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How to Avoid Tax Scams

How to Avoid Tax Scams

By on Dec 1, 2014 in Tax Tips | 0 comments

How to Avoid Tax ScamsTax season is right around the corner and scam artists are getting ready for another opportunity to take advantage of those who are not paying attention. Do not fall into that trap. Tax season is stressful enough, without falling victim to a tax scam and having to spend even more time resolving it. There are numerous tax scams out there and the internet is making scams more prevalent than ever. The trick is to be on the lookout for anything suspicious and simple signs that something is not quite right.

Phishing

The most common type of tax scam is phishing, which can come in the form of fake or phony emails sent directly to your inbox. Scam artists may take the identity of a trusted source like a bank or well-known business and ask you to provide personal (and confidential) information. They may even pretend to be an IRS agent and ask for social security numbers or bank account information.

How do you protect yourself from phishing? Well, for one thing…the IRS NEVER communicates by email. Other suspicious emails may be harder to detect, but as a general rule, most reputable companies no longer ask for social security or private information by email. If a scam artist gets their hands on your social security number, they can file a fake tax return and try to claim your refund.

Tax Preparation Scams

In addition to phishing scams, there are also many scams run by people who claim to be able to help you prepare your tax return. For example, if a tax preparer charges a percentage of your refund as their fee, you should be very suspicious and not move forward with a working relationship. This type of fee structure gives the tax preparer an incentive to inflate your refund and puts you at a higher risk of audit. As a general rule, you should consider only using a tax preparation company that is well known and is registered with the IRS. A Better Business Bureau seal is also a plus.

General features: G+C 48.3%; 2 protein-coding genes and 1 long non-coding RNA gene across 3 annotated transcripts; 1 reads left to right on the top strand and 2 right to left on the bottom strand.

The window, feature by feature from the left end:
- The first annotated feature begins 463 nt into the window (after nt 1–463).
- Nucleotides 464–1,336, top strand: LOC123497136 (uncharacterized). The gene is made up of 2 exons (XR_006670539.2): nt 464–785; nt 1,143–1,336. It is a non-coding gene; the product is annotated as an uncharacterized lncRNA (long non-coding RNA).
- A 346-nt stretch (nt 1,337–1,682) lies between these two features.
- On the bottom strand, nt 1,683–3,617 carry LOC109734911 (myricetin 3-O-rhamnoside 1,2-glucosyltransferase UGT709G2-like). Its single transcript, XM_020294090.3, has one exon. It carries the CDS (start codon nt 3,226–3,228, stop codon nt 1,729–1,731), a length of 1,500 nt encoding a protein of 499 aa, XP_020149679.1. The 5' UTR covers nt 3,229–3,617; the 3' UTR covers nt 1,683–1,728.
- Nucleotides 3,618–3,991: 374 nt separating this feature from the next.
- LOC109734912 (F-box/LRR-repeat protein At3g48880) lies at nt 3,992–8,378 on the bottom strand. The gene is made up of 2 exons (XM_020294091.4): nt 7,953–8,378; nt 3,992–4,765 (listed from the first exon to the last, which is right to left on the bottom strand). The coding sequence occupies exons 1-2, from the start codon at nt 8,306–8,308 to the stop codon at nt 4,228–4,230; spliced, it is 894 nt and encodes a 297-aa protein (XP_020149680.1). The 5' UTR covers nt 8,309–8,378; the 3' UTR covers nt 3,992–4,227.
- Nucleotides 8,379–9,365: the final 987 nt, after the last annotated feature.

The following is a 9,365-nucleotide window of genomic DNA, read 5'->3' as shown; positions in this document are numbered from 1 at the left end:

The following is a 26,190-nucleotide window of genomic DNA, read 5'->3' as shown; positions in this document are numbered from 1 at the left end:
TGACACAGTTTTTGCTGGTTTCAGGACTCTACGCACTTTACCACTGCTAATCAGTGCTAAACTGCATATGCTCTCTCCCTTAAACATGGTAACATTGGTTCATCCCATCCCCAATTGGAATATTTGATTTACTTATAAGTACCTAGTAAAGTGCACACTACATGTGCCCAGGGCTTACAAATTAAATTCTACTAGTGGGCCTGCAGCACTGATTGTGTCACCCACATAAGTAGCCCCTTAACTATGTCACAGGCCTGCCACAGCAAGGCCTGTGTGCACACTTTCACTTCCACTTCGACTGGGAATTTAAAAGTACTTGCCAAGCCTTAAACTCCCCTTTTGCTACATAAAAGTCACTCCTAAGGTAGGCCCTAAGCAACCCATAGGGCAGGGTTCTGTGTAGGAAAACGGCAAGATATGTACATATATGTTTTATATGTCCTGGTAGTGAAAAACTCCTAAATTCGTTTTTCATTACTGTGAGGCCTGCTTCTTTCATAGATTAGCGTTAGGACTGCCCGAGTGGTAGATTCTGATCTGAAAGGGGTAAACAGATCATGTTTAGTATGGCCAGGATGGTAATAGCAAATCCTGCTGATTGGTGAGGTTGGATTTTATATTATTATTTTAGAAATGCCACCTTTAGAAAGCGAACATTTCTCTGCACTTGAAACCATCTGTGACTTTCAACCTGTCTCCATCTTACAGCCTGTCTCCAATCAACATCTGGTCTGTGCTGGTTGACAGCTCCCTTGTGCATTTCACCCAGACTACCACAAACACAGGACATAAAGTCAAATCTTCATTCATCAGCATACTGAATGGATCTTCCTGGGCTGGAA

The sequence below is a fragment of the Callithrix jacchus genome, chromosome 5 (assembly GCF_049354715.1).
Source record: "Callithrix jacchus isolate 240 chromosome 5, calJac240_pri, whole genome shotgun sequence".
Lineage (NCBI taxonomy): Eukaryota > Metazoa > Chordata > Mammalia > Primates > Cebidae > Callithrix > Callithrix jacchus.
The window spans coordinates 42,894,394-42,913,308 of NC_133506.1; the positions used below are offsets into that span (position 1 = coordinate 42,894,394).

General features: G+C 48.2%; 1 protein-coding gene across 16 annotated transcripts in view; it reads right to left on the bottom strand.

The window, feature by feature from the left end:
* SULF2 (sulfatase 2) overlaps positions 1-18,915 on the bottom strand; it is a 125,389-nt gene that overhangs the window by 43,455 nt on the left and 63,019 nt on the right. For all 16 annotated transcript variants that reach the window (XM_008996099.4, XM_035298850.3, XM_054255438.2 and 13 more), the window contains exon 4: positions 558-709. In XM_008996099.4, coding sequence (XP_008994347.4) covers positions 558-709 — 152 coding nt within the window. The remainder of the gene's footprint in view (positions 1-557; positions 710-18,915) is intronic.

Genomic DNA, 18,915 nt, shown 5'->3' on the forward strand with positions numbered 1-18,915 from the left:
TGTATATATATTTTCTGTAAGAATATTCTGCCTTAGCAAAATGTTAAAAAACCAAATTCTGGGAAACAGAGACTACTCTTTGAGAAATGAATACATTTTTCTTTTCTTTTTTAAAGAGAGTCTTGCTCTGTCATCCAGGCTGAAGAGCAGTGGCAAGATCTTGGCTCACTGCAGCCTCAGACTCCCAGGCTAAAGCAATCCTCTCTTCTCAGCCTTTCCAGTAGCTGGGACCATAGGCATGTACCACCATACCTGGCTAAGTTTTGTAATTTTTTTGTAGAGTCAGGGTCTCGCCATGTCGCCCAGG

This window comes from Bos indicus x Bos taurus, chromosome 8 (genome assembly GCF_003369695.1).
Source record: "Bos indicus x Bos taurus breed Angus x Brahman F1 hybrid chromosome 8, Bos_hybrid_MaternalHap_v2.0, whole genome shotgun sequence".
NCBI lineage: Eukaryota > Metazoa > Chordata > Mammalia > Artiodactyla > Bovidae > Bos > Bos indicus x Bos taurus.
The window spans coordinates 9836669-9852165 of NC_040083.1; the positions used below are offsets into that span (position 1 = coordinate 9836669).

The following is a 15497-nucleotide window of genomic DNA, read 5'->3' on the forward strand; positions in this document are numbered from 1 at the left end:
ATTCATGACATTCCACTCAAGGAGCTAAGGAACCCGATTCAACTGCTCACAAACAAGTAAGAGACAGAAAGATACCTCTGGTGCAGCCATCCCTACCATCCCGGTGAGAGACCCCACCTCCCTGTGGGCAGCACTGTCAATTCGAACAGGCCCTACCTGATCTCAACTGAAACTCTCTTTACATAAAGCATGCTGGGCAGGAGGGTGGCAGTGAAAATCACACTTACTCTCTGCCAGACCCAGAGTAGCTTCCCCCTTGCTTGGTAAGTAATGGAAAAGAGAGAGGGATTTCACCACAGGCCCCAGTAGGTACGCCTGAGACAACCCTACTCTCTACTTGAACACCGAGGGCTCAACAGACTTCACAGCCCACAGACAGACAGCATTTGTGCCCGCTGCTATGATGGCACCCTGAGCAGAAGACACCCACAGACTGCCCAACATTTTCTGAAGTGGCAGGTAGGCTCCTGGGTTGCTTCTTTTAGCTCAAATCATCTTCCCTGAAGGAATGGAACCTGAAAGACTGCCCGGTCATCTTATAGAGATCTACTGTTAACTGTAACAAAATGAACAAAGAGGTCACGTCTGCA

Refund Anticipation Loans

Another way scam artists prey on the public is by offering refund loans BEFORE your refund arrives. A business may offer you a short term loan as a way to give you your refund before the IRS sends it to you. That means you are paying a portion of your refund as a fee to the loan company. In the age of electronic filing (and the IRS can often process refunds in a matter of 1-2 weeks), it is always best to receive the money from the IRS directly rather than trying to get your hands on it early.

Protect Yourself from Tax Scams

The best way to protect yourself from these and other tax scams is to do your homework and to not give out personal information unless you are certain of who you are giving it to. In addition, the IRS provides the most up to date information on current scams on their website. In addition, there are many reputable tax firms that are committed to providing their clients with honest advice and guidance. If you are looking for such a company, give Success Tax Relief a call at (877) 958-6638. We have over 30 years of experience helping people resolve tax debts and other issues and are here to help you, too.

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